Many of us go through grief. It is a dark, inevitable fact of life. We all have examples of experiencing pain, rejection, oppression, and even death. The questions that Christians run into is that even with the promise hope and resurrection, we still struggle with Grief. Why do we experience it? And where is that hope we were promised?
One thing about grief is that it can go indefinitely, which is the scariest aspect of grief. We like to have some resolution to these types of things. The one thing we cannot stand is not resolution to a story, especially our own. We want to be vindicated and brought into a setting of peace and tranquility. When that is interrupted, we begin to search for resolution. It can be mental escape, physical exercise even searching for explanations that can help us cope with the reality. The list of our coping mechanisms is extensive. Regardless of the mechanism, however, we still have grief and have to live with it.
It also makes others uncomfortable with us. People do not like interruptions in order to mourn with someone. They would rather ignore problems than deal with them, even if it is respectable to help the person who is hurting. This puts grievers in a very tough situation, since they find it hard to find someone to grieve with or an ear to help them through such tough situation. Although inexcusable, it happens all the time
Honestly, in this fallen world, this is a dark time and it is easy to be depressed many find themselves in a hopeless situation that is not helped by those around them. The Church too has suffered from this reality. We are filled with the suffering and the ones who want to stay away from it. It seems on the surface that we can say that this is just the way of people and that if people want help they should contact their pastor or psychologist. But is that the way the Church should operate?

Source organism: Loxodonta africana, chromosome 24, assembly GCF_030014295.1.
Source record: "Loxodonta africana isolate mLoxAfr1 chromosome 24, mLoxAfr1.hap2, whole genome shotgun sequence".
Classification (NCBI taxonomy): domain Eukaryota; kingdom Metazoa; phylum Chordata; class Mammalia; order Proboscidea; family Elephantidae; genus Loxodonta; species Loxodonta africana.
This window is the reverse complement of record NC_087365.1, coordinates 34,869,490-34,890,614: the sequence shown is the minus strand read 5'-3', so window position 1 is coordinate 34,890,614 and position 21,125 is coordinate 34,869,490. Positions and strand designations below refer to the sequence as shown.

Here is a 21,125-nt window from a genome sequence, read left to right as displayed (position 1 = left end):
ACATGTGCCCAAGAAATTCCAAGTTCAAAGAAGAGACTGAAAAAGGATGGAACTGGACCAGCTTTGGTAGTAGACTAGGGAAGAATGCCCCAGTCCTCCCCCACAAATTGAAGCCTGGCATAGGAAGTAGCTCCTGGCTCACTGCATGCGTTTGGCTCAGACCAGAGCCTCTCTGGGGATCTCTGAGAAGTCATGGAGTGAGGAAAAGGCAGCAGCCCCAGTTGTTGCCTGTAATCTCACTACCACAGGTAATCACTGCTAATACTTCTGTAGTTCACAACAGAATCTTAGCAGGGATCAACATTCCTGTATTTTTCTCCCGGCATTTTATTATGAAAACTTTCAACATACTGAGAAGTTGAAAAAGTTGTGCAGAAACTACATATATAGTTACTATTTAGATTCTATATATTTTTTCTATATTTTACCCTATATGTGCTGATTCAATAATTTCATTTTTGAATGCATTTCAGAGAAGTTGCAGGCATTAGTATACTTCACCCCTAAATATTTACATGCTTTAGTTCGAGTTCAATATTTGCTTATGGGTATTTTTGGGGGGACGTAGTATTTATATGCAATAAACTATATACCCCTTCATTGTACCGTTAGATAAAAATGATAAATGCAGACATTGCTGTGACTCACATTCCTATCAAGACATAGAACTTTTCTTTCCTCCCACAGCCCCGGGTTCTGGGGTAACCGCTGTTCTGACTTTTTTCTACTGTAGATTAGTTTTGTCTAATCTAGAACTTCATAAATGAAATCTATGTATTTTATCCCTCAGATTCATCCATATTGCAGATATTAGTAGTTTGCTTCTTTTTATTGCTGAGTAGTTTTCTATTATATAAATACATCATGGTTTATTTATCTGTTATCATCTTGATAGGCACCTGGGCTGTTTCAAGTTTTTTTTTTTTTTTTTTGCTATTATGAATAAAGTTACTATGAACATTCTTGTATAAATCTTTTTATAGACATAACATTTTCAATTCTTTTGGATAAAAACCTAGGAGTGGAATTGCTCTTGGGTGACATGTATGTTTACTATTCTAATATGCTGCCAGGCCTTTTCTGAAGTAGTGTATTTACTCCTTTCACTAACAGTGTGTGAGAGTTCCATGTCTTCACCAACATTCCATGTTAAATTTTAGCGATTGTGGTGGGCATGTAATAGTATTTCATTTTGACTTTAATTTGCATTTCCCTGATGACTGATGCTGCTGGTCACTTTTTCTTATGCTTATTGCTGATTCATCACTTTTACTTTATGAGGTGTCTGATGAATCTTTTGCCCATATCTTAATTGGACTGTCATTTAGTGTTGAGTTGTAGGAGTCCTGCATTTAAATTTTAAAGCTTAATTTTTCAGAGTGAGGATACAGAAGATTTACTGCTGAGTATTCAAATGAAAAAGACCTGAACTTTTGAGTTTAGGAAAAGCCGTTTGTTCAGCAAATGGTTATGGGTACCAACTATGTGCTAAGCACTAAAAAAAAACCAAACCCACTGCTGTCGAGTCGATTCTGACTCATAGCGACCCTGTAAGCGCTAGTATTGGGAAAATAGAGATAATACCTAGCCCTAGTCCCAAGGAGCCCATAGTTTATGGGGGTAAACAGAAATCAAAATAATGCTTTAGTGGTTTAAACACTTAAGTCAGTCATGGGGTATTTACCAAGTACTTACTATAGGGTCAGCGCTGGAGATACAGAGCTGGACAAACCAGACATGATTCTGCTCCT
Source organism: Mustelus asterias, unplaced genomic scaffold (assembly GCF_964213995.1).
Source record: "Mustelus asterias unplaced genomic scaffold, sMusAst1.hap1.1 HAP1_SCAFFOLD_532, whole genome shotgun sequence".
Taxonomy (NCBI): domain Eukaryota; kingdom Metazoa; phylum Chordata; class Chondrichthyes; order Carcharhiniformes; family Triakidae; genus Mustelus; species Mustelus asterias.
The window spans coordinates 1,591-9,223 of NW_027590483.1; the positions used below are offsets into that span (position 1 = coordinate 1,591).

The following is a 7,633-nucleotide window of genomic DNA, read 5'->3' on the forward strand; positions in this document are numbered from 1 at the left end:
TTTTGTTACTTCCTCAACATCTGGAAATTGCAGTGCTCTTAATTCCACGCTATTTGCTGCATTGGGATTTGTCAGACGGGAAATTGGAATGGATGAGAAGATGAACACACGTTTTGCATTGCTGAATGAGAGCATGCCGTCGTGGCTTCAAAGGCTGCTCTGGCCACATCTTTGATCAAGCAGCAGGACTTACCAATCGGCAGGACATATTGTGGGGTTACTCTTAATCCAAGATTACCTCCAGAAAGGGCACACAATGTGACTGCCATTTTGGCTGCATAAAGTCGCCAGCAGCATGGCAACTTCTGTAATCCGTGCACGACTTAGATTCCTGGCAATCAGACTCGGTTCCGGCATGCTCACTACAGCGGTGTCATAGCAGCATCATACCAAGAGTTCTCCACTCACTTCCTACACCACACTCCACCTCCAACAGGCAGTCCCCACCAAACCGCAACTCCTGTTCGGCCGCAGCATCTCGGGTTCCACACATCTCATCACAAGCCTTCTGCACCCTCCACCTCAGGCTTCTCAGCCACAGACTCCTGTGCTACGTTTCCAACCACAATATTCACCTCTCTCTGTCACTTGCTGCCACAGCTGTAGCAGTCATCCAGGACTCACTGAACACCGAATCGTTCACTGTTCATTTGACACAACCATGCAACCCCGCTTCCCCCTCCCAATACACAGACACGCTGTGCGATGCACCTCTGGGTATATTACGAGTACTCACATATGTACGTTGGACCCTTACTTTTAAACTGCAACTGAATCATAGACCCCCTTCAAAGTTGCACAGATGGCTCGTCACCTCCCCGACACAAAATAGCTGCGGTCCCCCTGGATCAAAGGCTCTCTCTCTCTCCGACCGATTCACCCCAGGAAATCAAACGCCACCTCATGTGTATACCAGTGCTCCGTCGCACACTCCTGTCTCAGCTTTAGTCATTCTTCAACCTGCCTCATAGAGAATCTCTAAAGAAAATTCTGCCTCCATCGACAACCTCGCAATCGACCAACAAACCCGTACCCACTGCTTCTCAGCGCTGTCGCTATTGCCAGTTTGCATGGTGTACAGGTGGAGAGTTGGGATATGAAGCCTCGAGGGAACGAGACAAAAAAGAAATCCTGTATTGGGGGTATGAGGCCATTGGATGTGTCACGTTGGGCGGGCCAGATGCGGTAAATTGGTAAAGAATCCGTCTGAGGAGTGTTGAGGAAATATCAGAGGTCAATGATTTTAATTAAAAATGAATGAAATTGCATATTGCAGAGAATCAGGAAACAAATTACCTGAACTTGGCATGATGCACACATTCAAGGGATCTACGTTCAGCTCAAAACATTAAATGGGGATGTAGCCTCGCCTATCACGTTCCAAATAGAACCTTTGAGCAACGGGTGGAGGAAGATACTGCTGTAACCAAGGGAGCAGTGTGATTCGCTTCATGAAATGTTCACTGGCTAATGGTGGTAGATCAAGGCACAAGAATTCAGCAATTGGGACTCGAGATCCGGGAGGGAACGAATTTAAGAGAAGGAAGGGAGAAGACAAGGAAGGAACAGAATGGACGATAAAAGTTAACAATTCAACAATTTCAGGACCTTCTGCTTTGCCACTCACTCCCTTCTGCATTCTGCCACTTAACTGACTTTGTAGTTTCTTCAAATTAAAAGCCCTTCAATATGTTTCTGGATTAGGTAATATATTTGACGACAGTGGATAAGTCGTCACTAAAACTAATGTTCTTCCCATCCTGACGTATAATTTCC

To answer that question, we turn to what the Church has touted for the last 2000 years; we are waiting for and living in the light of the resurrection. I know that sounds weird and confusing, but it’s true. We believe firmly that we will be resurrected to the ultimate existence of life here on this earth and live a transformed lifestyle because Jesus the King was risen from the dead. We have a hope, even in the midst of the moment of despair and grief. We even find these themes of hope in the Old Testament. Ecclesiastes is one of the more depressing books of the Bible. We see in the first few verses of the book that “everything is meaningless,” according to the author. Even towards the end of the book, in Chapters 9-10, there are terrible circumstances for even good people. Yet in chapter 11, we see that everything, even life, is a gift. It should amaze us to have the opportunity to be in relationship with God. At the end of the book, in chapter 12, we see again that things seem meaningless, but there is one thing that is not, and that is be judged righteous by God.
What does that mean for the Church? Righteousness and Hope. And that means doing things, even inconvenient things, in order to meet that true sadness of some of the people in the world. We hope in the one who brings the future. According to John 3, that reality has been offered to everyone, it just depends on us to deliver the message and them to accept and live in a life of worship. That last statement gives hope. God promises life, and one that is full of meaning and hope starting today.
What has you in grief or despair? Do you know someone else who is experiencing this? What does God’s will say about or grief or our response to it? Are you living righteousness in Christ’s image or are you finding hope in Christ’s Resurrection?